Monday, March 23, 2009

Obama and Afghanistan: whole new ****up

'The Army’s new counterinsurgency manual explains why this works. “Ultimate success in COIN [counterinsurgency] is gained by protecting the populace, not the COIN force. If military forces remain in their compounds, they lose touch with the people, appear to be running scared, and cede the initiative to the insurgents. Aggressive saturation patrolling, ambushes, and listening post operations must be conducted, risk shared with the populace, and contact maintained…These practices ensure access to the intelligence needed to drive operations. Following them reinforces the connections with the populace that help establish real legitimacy.”

David Kilcullen, an Australian counterinsurgency expert and advisor to General Petraeus, said something similar in an interview published in yesterday’s Washington Post when asked which lessons learned in Iraq can be applied in Afghanistan. “I would say there are three,” he said. “The first one is you’ve got to protect the population. Unless you make people feel safe, they won’t be willing to engage in unarmed politics. The second lesson is, once you’ve made people safe, you’ve got to focus on getting the population on your side and making them self-defending. And then a third lesson is, you’ve got to make a long-term commitment.”'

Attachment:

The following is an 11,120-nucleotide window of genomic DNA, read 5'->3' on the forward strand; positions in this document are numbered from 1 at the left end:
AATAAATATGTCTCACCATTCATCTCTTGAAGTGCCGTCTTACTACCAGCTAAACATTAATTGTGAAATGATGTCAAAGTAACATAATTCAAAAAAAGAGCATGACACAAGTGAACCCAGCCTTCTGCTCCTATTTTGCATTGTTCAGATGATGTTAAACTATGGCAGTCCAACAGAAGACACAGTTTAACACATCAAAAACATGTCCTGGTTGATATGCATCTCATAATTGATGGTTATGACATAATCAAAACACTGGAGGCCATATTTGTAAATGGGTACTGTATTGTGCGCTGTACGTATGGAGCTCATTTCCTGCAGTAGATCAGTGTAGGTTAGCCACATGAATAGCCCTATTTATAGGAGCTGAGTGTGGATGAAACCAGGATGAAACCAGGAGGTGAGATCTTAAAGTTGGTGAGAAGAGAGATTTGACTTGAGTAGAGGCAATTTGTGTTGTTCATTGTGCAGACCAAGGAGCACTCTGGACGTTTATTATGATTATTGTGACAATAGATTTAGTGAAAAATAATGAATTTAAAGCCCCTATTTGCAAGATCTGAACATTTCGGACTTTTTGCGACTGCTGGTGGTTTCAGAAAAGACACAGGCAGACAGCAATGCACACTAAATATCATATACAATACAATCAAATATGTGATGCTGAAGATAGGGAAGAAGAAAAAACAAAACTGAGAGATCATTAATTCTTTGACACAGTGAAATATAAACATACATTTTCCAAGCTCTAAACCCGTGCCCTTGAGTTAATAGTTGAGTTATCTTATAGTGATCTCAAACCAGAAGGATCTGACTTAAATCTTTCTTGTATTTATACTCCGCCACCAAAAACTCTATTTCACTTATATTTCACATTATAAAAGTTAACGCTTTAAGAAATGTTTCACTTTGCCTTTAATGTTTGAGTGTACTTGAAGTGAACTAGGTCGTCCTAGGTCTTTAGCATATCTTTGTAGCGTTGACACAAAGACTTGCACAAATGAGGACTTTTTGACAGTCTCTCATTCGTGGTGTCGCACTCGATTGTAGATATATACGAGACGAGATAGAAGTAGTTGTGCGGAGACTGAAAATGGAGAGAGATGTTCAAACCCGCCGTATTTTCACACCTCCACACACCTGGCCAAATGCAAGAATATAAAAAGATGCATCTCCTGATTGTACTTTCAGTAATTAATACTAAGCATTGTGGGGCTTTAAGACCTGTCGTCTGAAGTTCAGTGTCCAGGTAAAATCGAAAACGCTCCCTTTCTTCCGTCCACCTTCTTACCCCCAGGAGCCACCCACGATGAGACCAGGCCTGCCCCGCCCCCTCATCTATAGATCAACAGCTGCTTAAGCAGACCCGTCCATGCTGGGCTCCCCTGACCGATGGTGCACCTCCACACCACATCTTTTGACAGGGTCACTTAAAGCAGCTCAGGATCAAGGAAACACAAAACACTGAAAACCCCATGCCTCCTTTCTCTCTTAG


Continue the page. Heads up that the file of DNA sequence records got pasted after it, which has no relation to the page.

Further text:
'President Barack Obama has said that the US must have an "exit strategy" in Afghanistan, even as Washington sends more troops to fight Taleban militants.

He was speaking in a CBS interview, as the White House prepares to unveil a comprehensive strategy for Afghanistan.

Mr Obama said preventing attacks against the US remained its "central mission" in Afghan operations.'

Do you think President Obama has read the new US Army counterinsurgency manual? Do you suppose he knows anything about counterinsurgency practise or the psychological conditions which must prevail for a counterinsurgency force to prevail?

President Bush's message to the people of Iraq, and secondarily the Iranians and the Ba'athist rump was 'we are not going anywhere'. The surge was the megaphone, but additionally Bush's refusal to suggest even a vague timeline for leaving was his way of clearly stating that the US was in Iraq for the long haul.

I knew I was not going to like the Obama administration. I knew that Bush was vastly underestimated. But I didn't think Obama would be quite this bad.

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